Regarding the activist homosexual agenda, Kinlaw offers an interesting insight, as it impacts society’s determination to redefine the Judeo-Christian concept of marriage and family. “We lost [the battle] on homosexuality when we made it a moral thing,” he said. “I don’t think we can win it politically because everyone has his own view of law.”
Sanctity of life
Another issue that Kinlaw continues to follow closely is the pro-life struggle as it gains momentum in the public debate.
“I think the hottest issue philosophically and theologically is the subject of personhood,” he said. Kinlaw referred to Notre Dame professor Christian Smith’s recent book titled What Is a Person? Smith told BigQuestionsOnline.com, “By my account, a person is ‘a conscious, reflexive, embodied self-transcending center of subjective experience, durable identity, moral commitment, and social communication.’”
If Smith’s definition is correct, then a baby cannot be considered a person until he is able to make moral decisions and communicate socially with others – presumably in a language other than crying and cooing.
“The astounding thing is that he misses the point totally,” Kinlaw said, explaining that we wouldn’t have the words person, personality, personhood or personal had the term person not been coined to refer to Jesus. “That was the term they chose to solve the question of how, in Mary’s womb, you could have an infinite, eternal God married to flesh without either losing its character.”
The nature of God
Kinlaw observed that many denominational and theological institutions declare that the central characteristic of God is His power, His sovereignty. However, he points out that a father is not characterized primarily by power. In this regard, Kinlaw’s logic seems to come full circle, calling our attention to the fact that God was a father long before He had created anything over which to be sovereign.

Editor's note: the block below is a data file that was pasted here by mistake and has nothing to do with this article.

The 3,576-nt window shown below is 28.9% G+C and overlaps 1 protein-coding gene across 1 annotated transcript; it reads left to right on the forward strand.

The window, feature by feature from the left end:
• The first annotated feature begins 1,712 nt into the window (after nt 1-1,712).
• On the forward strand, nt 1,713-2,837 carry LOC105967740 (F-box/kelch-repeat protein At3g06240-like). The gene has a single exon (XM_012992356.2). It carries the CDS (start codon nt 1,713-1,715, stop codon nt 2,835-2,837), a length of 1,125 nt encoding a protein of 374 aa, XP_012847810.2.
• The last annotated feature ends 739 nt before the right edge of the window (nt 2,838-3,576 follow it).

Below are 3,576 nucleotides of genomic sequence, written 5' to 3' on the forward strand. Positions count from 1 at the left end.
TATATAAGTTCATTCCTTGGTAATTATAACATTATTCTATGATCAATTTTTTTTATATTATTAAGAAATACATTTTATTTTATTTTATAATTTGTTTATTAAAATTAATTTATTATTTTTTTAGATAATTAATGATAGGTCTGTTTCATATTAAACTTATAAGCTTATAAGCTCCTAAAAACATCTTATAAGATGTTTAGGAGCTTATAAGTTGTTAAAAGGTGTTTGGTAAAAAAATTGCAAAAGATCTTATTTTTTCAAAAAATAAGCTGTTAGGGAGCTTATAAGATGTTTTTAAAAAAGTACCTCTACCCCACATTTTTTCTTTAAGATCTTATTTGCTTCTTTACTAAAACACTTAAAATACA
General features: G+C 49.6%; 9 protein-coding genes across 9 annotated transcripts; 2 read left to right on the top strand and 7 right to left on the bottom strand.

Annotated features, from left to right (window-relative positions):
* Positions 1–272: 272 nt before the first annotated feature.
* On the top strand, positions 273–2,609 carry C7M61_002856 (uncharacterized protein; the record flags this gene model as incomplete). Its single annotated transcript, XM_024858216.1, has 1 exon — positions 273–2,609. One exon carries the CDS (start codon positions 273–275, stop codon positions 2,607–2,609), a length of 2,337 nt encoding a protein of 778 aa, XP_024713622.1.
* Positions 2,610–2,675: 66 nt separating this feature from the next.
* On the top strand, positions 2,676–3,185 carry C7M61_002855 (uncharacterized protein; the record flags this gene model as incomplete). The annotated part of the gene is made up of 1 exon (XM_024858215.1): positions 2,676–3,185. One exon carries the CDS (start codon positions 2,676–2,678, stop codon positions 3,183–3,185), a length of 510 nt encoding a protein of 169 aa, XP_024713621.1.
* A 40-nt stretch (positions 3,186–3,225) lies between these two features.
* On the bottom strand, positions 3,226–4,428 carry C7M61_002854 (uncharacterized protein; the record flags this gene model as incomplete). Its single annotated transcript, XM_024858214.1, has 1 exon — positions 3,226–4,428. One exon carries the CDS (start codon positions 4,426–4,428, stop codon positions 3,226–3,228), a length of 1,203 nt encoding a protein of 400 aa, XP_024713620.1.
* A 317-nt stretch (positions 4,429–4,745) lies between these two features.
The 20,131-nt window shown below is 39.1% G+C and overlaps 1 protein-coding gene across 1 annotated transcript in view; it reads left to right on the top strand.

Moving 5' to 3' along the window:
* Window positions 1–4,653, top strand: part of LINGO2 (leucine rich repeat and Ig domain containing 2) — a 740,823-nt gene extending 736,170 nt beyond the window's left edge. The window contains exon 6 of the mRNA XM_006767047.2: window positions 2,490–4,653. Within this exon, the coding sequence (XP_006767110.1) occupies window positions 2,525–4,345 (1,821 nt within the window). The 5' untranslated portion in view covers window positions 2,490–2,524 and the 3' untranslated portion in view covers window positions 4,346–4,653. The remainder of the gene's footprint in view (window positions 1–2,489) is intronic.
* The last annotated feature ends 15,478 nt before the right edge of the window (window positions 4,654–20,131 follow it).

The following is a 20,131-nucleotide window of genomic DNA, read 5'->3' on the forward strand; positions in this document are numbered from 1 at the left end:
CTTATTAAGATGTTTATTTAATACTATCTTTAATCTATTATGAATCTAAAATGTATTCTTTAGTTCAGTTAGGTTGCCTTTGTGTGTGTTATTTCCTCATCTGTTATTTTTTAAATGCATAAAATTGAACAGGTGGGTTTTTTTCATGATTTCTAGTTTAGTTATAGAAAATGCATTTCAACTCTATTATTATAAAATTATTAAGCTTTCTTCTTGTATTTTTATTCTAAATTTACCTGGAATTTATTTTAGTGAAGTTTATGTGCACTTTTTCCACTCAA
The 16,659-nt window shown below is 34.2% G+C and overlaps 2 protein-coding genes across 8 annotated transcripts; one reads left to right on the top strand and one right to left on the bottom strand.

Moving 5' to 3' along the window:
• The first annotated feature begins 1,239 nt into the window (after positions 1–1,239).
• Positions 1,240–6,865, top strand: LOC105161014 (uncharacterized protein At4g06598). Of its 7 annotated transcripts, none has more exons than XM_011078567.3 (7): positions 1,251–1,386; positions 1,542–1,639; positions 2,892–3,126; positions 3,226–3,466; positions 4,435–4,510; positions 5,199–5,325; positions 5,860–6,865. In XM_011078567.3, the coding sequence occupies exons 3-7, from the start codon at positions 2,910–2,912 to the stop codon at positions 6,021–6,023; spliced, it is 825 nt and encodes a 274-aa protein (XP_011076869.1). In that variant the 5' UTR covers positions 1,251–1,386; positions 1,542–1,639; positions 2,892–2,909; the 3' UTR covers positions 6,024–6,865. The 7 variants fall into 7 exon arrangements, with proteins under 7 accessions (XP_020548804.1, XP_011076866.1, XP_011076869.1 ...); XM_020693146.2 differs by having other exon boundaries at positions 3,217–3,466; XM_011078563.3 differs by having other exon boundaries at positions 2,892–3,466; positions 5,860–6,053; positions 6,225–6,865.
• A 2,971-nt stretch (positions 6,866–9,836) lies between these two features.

With typical Kinlaw insight, he mused that, when teaching his disciples to pray, God didn’t tell them, “When you pray, say ‘Dear Sovereign,’ or even ‘Dear Lord.’ He told them to pray to ‘Our Father.’” In his recent book titled Let’s Start With Jesus, a look at the theology of Christian faith, Kinlaw tackles this very issue. (See below.)
Kinlaw cited the impact that the name of Jesus can have when spoken in the public arena. It can evoke silence and awe among those who revere Him. Conversely, it can unleash a storm of protest among those who reject Him.
Kinlaw said, “I think one of the most significant events in my lifetime occurred when the media asked George W. Bush, ‘Who’s the philosopher who has influenced you the most?’”
President Bush replied, “Jesus,” and, Kinlaw concluded, “[A]ll hell has broken loose ever since, because that’s the one thing that hell doesn’t want said. Now, Jesus is the issue.”
More wisdom from Dr. Kinlaw
Let’s Start With Jesus – In this 176-page book, Kinlaw explains that in recent generations, we have tried to construct a theology based on philosophical arguments about God’s existence. He proposes that a solid theology must begin with the person of Jesus. ($17.99)
The Mind of Christ – This provocative study describes how the Holy Spirit can completely transform a person’s thinking. Indeed, the Scripture says that the Spirit can give any believer “the same mind that was in Christ Jesus” (Phil 2:5). ($12.50)
This Day With the Master – Three-hundred-sixty-five meditations explain how other people have searched for a more intimate relationship with God. Included are the stories of Abraham and Sarah, Moses and Joshua, King David and King Solomon, and generations of other people who have looked for God in times of quiet solitude. ($14.99)
Learn more about these and other resources at www.francisasburysociety.com or 859-858-4255.